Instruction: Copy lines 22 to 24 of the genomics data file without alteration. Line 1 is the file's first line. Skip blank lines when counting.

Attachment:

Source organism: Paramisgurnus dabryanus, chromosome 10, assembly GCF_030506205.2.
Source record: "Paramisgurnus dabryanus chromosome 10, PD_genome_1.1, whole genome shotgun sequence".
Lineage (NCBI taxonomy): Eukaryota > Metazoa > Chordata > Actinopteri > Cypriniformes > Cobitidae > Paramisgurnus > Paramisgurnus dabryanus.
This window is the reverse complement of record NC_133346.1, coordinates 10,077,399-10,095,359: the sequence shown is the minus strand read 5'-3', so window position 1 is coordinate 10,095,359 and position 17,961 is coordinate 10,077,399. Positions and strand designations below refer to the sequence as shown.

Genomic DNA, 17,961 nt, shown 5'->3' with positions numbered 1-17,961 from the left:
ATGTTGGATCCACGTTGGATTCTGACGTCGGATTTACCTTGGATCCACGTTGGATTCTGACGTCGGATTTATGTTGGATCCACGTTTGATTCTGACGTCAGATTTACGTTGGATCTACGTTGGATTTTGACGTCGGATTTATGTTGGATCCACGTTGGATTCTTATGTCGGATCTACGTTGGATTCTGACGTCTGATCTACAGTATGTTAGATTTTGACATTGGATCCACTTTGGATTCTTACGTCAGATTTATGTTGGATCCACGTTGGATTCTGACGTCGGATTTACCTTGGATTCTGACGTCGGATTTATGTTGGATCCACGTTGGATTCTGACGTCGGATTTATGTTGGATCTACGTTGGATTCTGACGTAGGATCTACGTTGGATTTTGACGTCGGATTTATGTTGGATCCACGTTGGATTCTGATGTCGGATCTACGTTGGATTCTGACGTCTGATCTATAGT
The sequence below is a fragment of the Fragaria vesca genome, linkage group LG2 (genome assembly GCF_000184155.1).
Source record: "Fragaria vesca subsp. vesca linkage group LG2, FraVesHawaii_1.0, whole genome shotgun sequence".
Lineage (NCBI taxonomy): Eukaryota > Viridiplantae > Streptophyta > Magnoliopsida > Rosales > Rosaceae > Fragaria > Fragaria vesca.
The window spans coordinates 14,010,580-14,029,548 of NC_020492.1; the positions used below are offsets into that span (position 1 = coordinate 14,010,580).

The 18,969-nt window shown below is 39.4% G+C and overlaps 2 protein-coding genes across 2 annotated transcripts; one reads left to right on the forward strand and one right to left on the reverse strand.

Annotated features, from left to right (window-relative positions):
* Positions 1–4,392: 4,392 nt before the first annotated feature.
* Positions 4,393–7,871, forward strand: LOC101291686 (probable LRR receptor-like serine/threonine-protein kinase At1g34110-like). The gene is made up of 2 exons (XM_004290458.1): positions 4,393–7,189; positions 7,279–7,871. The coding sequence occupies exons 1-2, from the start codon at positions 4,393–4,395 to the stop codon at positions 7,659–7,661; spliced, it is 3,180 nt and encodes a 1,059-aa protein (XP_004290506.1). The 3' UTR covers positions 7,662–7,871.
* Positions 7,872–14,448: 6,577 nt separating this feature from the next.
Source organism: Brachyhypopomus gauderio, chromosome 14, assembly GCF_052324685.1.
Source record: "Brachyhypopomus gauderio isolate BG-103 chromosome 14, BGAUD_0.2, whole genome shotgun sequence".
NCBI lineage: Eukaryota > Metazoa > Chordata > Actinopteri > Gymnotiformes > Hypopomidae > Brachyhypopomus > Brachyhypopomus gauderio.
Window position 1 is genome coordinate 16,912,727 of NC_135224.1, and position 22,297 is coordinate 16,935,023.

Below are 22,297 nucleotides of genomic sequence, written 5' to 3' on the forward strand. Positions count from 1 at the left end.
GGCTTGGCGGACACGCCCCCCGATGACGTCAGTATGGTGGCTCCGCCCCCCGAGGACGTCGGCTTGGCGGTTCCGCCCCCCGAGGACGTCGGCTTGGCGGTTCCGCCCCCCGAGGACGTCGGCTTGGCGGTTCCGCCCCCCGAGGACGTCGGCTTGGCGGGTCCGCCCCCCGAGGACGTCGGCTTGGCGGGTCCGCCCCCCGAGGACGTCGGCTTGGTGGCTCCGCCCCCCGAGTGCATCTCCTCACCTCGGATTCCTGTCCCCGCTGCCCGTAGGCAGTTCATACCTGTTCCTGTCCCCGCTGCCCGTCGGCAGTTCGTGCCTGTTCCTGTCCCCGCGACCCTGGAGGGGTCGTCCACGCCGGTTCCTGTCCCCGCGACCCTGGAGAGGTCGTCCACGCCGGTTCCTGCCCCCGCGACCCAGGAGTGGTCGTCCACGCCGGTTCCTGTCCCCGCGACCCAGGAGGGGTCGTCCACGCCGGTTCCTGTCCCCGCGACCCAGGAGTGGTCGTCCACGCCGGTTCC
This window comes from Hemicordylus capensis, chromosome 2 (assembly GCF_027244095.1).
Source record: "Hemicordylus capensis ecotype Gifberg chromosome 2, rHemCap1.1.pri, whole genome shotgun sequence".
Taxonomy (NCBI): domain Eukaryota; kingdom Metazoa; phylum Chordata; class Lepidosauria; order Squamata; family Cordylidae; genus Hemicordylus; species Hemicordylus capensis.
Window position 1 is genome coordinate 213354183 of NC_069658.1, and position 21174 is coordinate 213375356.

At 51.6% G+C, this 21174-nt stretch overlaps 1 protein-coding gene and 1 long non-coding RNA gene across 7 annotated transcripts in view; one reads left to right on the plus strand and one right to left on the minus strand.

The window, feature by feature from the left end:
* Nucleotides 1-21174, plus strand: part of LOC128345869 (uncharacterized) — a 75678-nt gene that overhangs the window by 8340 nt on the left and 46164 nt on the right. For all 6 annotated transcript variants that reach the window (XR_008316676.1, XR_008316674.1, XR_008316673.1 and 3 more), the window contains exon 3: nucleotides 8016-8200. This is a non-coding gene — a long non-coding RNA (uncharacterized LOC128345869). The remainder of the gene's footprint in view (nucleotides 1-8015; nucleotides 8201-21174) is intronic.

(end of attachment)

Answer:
This window comes from Hemicordylus capensis, chromosome 2 (assembly GCF_027244095.1).
Source record: "Hemicordylus capensis ecotype Gifberg chromosome 2, rHemCap1.1.pri, whole genome shotgun sequence".
Taxonomy (NCBI): domain Eukaryota; kingdom Metazoa; phylum Chordata; class Lepidosauria; order Squamata; family Cordylidae; genus Hemicordylus; species Hemicordylus capensis.